Presentation on theme: "JHSGR Management of blunt splenic injuries"— Presentation transcript:
1JHSGR Management of blunt splenic injuries Dr PT Chan /QEH
2IntroductionSpleen is the most frequently injured organ in blunt traumaSpleen plays an important role in immune functionOverwhelming Post splenectomy Infection (OPSI) %Mortality 50%-70%Takehiro Okabayashi,.World Journal of Gastroenterology 2008
3Change in the approach to splenic injury Operative splenic preservation achieved by splenorrhaphy has progressed to the non-operative management.
4Etiology and Risks Trauma Iatrogenic Risks: Pre-existing illness Rapid decelerationRoad Traffic AccidentsDirect forceFell from height/ sportsIatrogenicRisks: Pre-existing illnessSplenomegaly due to haematological disease / malaria/ Infectious mononucleosis
5Clinical presentation Left upper quadrant abdominal painLeft shoulder tenderness (referred pain from subdiaphragmatic nerve root irritation)Peritoneal signSigns and symptoms of shocke.g. tachycardia, restlessness, tachypnea
6Investigation USG CT scan FAST :Look for any free peritoneal fluid Sensitivity 55%-91%, specificity %Splenic injuriessensitivity 41-63%, specificity 99%CT scanSensitivity 95% , specificity 100%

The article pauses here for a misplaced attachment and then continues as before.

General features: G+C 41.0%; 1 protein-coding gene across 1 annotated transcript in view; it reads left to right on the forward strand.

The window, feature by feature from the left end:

8Grade 1 Subcapsular hematoma of less than 10% of surface area. Capsular tear of less than 1 cm in depth.
9Grade 2 Subcapsular hematoma 10-50% of surface area Intraparenchyml hematoma < 5cm diameterLaceration of 1-3cm in depth and not involving trabecular vessels
10Grade 3 Subcapsular >50% surface area or expanding Ruptured subcapsular or intraparenchymal hematomaIntraparenchymal haematoma >5 cm or expandingLaceration of greater than 3 cm in depth or involving trabecular vessels
11Grade 4Laceration involving segmental or hilar vessels producing major devascularization (>25% of spleen)
14Haemodynamic unstable Surgical interventionLaparotomy4 quadrants packedAssess the extent of splenic injuriesOnly if feasible, may consider conserving the spleenOtherwise, Splenectomy should be performedExcluded other injuriesSplenorrhaphyParenchymal suture/Fibrin glue/ABC/ Laser/omental patch/mesh bag/partial splenectomy
15Haemodynamic stable Non operative management with close monitoring Vital signs, haemoglobin levelsSuccessful rate 80% ~89.2%Jason Smith. Journal of Trauma 2007Andrew B. Peitzman,.Journal of Trauma 2000.
16Non operative management How long should be monitored?most failure( 95%) occur within 3 days(72hrs) of admission.(97% in 5 days, 99 % in 30 days)Suggested patients to be closely monitored for 3-5 daysHighly dependency unit and step down afterwardsJason Smith. Journal of Trauma 2007
17Successful rate of NOMJason Smith. Journal of Trauma 2007
18Non operative management Risk factors for failureHigher grading of splenic injurieslarger quantity of haemoperitoneumolder ageContrast extravasations in CTJason Smith.Journal of Trauma 2007Siriratsivawong K Am Surg 2007Andrew B. Peitzman. Journal of Trauma 2000.